Remember the Best and Forget the Rest
By Rick Warren
“Summing it all up, friends, I’d say you’ll do best by filling your minds and meditating on things true, noble, reputable, authentic, compelling, gracious—the best, not the worst; the beautiful, not the ugly; things to praise, not things to curse.” Philippians 4:8 (The Message)
What do you choose to remember about the time you’ve spent with people? Do you remember the good experiences or the bad experiences?
The apostle Paul chose to remember the good, to focus on the positive, and to be thankful. He said to the Christians in Philippi, “Summing it all up, friends, I’d say you’ll do best by filling your minds and meditating on things true, noble, reputable, authentic, compelling, gracious—the best, not the worst; the beautiful, not the ugly; things to praise, not things to curse” (Philippians 4:8 The Message).
Paul did not have an easy time in Philippi. Acts 16 tells us that, when Paul went to Philippi, he was illegally arrested, whipped, humiliated, and thrown into prison before finally being asked to leave town. Yet he thanked God for his time with the Philippians.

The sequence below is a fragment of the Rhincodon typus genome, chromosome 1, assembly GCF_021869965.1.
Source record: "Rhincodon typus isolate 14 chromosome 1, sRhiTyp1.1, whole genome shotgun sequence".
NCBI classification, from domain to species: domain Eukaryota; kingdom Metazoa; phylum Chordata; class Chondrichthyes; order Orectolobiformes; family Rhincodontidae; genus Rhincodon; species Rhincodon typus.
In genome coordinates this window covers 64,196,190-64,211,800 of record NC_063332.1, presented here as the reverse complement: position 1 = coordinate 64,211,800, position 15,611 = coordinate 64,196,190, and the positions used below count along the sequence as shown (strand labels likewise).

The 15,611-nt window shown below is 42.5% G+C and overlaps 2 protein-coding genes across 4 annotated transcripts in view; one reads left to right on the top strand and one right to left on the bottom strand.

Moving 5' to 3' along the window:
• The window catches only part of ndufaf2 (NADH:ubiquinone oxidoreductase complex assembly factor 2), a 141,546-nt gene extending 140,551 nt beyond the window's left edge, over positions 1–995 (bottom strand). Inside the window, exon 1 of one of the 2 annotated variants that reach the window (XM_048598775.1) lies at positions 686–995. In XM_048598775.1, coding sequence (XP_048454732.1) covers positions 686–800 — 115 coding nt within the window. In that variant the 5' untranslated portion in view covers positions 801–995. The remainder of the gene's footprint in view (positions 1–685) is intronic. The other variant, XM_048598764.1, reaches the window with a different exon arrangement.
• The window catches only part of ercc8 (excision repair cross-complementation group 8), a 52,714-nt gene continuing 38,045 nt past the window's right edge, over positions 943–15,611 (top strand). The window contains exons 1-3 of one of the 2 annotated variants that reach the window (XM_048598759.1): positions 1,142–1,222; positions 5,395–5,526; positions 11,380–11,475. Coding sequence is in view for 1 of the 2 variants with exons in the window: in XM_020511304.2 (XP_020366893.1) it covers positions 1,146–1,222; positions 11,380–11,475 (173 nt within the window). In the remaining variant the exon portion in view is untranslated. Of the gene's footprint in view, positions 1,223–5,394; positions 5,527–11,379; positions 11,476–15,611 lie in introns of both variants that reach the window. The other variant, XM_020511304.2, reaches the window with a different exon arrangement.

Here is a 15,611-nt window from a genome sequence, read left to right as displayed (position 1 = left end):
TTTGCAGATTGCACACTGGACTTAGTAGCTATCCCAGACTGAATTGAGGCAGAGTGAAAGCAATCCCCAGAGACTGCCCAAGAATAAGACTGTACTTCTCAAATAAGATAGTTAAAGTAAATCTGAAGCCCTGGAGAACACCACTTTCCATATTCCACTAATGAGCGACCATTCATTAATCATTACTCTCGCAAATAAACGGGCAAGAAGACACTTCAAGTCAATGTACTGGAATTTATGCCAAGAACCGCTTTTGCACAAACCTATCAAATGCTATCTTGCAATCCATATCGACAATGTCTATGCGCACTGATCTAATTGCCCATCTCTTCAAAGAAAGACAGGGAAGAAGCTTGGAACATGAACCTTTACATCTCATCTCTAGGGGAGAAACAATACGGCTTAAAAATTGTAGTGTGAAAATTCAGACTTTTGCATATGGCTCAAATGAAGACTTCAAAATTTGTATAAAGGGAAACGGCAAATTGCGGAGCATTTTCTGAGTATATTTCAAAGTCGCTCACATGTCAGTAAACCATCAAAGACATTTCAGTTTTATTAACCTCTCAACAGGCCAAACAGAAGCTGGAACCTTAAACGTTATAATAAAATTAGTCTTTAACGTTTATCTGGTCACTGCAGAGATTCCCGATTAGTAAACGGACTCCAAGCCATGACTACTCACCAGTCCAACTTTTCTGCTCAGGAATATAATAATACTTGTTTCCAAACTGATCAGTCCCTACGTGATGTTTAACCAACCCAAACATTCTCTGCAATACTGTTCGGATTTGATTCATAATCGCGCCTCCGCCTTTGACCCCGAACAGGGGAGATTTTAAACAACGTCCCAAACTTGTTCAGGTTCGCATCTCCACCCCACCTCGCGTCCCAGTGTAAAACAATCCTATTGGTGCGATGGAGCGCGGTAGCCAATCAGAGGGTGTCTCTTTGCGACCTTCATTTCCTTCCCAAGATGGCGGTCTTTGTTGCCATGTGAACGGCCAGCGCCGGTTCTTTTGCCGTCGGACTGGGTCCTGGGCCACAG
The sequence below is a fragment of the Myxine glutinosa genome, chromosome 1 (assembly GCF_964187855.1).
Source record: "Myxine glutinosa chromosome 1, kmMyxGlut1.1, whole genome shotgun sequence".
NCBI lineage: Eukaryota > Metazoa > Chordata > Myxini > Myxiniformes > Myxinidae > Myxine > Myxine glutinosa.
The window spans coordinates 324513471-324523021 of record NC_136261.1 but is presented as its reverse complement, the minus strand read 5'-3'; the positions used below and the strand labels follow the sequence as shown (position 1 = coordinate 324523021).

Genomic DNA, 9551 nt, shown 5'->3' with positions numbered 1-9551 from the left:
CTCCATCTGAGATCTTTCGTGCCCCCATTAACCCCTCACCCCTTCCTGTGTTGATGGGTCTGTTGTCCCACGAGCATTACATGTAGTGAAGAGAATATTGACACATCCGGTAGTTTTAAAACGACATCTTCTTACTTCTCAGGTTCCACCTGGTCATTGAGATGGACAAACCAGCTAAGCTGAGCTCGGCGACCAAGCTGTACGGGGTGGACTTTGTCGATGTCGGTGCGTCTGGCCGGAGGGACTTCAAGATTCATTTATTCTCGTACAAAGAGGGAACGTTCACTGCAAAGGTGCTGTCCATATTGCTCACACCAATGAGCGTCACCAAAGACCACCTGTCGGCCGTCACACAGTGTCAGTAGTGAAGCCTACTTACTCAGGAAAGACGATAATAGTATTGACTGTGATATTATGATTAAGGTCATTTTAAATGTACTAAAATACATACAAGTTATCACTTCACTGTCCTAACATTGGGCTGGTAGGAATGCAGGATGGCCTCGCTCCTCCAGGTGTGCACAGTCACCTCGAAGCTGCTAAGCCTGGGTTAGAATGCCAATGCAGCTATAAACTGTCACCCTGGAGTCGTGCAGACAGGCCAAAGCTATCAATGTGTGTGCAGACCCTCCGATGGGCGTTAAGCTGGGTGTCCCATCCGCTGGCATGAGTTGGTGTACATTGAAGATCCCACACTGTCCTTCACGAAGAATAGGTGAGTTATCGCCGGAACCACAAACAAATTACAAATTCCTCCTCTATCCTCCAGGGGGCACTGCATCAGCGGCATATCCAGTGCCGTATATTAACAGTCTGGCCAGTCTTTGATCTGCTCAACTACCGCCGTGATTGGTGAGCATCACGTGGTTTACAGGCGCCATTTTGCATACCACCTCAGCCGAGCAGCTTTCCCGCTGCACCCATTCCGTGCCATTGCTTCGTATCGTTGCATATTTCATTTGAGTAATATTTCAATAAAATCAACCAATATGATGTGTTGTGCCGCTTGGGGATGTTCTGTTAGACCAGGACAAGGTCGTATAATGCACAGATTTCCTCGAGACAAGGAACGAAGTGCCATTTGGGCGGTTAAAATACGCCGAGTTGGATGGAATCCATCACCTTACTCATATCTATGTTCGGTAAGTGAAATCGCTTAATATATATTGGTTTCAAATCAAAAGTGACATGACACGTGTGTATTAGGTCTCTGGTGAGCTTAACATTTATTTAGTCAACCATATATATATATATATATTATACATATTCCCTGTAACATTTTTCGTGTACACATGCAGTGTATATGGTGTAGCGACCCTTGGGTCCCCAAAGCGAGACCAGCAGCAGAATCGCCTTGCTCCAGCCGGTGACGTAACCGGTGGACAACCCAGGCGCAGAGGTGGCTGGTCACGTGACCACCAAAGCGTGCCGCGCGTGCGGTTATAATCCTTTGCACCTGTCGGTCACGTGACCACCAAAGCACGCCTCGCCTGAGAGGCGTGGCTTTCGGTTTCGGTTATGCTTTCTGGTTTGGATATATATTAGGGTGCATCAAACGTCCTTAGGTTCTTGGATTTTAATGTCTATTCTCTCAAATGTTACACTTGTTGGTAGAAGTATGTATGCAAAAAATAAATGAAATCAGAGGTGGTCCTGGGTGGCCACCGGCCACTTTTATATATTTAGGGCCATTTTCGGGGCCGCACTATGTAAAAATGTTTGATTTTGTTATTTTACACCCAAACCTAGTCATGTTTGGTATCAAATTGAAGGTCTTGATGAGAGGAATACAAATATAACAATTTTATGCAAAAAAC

Paul could have dwelt on the negative. He could have recalled the painful memories. But he chose to stop focusing on the painful things. Instead, he remembered the things he could be grateful for.
You can make a similar decision with the people in your life.
Stay in relationship with someone long enough and you’re bound to hurt each other. Maybe you’ve been hurt in the past by a parent’s short-tempered response or a friend's thoughtless word. Are you still holding on to that hurt? Does it keep you from enjoying that person today? If so, you’re focusing on the negative.
I’m not saying that you should deny your hurts or excuse the weaknesses in other people. That is psychologically unhealthy. And, of course, abusive relationships are a different story. But in normal, relatively healthy relationships, you can choose to focus on the good. You can choose to remember the other person’s strengths.
I hear wives say, “He’s a good man, but . . . ” (and I hear husbands say the same about their wives). Anytime you hear “but,” it means the emphasis is on the negative and not the positive. But the fact is, Mr. and Mrs. Perfect don’t exist.
In your relationships, choose to enjoy what you have. And to enjoy someone, you have to focus on their strengths, not their weaknesses. With some people, that takes a lot of creativity! But you can find something good in everyone.
And when you think about your past, remember that pleasant memories are a choice. Follow the example of the apostle Paul and choose to emphasize what you can be thankful for.
In both your past and your present, choose to be grateful for the good in people. Choose to remember the best and forget the rest.
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This devotional © 2018 by Rick Warren. All rights reserved. Used by permission.
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